BACKGROUND: The endemic Hawaiian mints represent a major island radiation that likely originated from hybridization between two North American polyploid lineages. In contrast with the extensive morphological and ecological diversity among taxa, ribosomal DNA sequence variation has been found to be remarkably low. In the past few years, expressed sequence tag (EST) projects on plant species have generated a vast amount of publicly available sequence data that can be mined for simple sequence repeats (SSRs). However, these EST projects have largely focused on crop or otherwise economically important plants, and so far only few studies have been published on the use of intragenic SSRs in natural plant populations. We constructed an EST library from developing fleshy nutlets of Stenogyne rugosa principally to identify genetic markers for the Hawaiian endemic mints. RESULTS: The Stenogyne fruit EST library consisted of 628 unique transcripts derived from 942 high quality ESTs, with 68% of unigenes matching Arabidopsis genes. Relative frequencies of Gene Ontology functional categories were broadly representative of the Arabidopsis proteome. Many unigenes were identified as putative homologs of genes that are active during plant reproductive development. A comparison between unigenes from Stenogyne and tomato (both asterid angiosperms) revealed many homologs that may be relevant for fruit development. Among the 628 unigenes, a total of 44 potentially useful microsatellite loci were predicted. Several of these were successfully tested for cross-transferability to other Hawaiian mint species, and at least five of these demonstrated interesting patterns of polymorphism across a large sample of Hawaiian mints as well as close North American relatives in the genus Stachys. CONCLUSION: Analysis of this relatively small EST library illustrated a broad GO functional representation. Many unigenes could be annotated to involvement in reproductive development. Furthermore, first tests of microsatellite primer pairs have proven promising for the use of Stenogyne rugosa EST SSRs for evolutionary and phylogeographic studies of the Hawaiian endemic mints and their close relatives. Given that allelic repeat length variation in developmental genes of other organisms has been linked with morphological evolution, these SSRs may also prove useful for analyses of phenotypic differences among Hawaiian mints.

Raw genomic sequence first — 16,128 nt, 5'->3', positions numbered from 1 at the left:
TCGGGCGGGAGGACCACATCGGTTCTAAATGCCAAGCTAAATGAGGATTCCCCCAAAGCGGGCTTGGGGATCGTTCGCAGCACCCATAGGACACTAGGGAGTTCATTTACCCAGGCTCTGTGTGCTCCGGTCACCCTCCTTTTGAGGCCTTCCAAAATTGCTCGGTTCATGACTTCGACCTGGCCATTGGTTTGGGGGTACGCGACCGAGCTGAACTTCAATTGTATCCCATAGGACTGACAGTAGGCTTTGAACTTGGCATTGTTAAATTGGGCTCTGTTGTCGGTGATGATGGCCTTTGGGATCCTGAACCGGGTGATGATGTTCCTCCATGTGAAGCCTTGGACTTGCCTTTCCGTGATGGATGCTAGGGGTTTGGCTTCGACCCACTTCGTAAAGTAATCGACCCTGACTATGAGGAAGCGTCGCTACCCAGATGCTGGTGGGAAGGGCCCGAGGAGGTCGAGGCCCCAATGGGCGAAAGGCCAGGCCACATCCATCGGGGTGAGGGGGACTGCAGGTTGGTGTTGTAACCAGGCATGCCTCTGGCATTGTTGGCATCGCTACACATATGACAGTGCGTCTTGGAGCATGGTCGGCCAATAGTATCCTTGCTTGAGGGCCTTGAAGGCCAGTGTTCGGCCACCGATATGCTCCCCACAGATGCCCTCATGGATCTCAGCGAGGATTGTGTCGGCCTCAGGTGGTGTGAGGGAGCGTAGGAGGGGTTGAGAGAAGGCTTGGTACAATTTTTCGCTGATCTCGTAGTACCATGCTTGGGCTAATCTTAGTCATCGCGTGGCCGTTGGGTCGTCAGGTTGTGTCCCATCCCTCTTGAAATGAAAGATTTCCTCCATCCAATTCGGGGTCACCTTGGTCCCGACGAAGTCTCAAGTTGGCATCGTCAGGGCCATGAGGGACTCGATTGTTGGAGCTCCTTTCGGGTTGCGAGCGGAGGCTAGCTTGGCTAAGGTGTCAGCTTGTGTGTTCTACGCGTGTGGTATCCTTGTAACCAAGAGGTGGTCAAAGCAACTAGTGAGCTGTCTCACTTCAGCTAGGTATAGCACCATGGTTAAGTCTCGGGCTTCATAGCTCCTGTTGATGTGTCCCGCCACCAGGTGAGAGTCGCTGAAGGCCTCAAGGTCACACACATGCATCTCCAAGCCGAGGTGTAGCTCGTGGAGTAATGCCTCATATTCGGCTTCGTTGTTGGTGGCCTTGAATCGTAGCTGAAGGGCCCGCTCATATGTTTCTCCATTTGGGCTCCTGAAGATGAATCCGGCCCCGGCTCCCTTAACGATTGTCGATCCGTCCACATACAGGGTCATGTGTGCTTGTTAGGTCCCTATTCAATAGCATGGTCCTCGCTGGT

Lindqvist, C., Scheen, A. C., Yoo, M. J., Grey, P., Oppenheimer, D. G., Leebens-Mack, J. H., … Albert, V. A. (2006). An expressed sequence tag (EST) library from developing fruits of an Hawaiian endemic mint (Stenogyne rugosa, Lamiaceae): Characterization and microsatellite markers. BMC Plant Biology, 6. https://doi.org/10.1186/1471-2229-6-16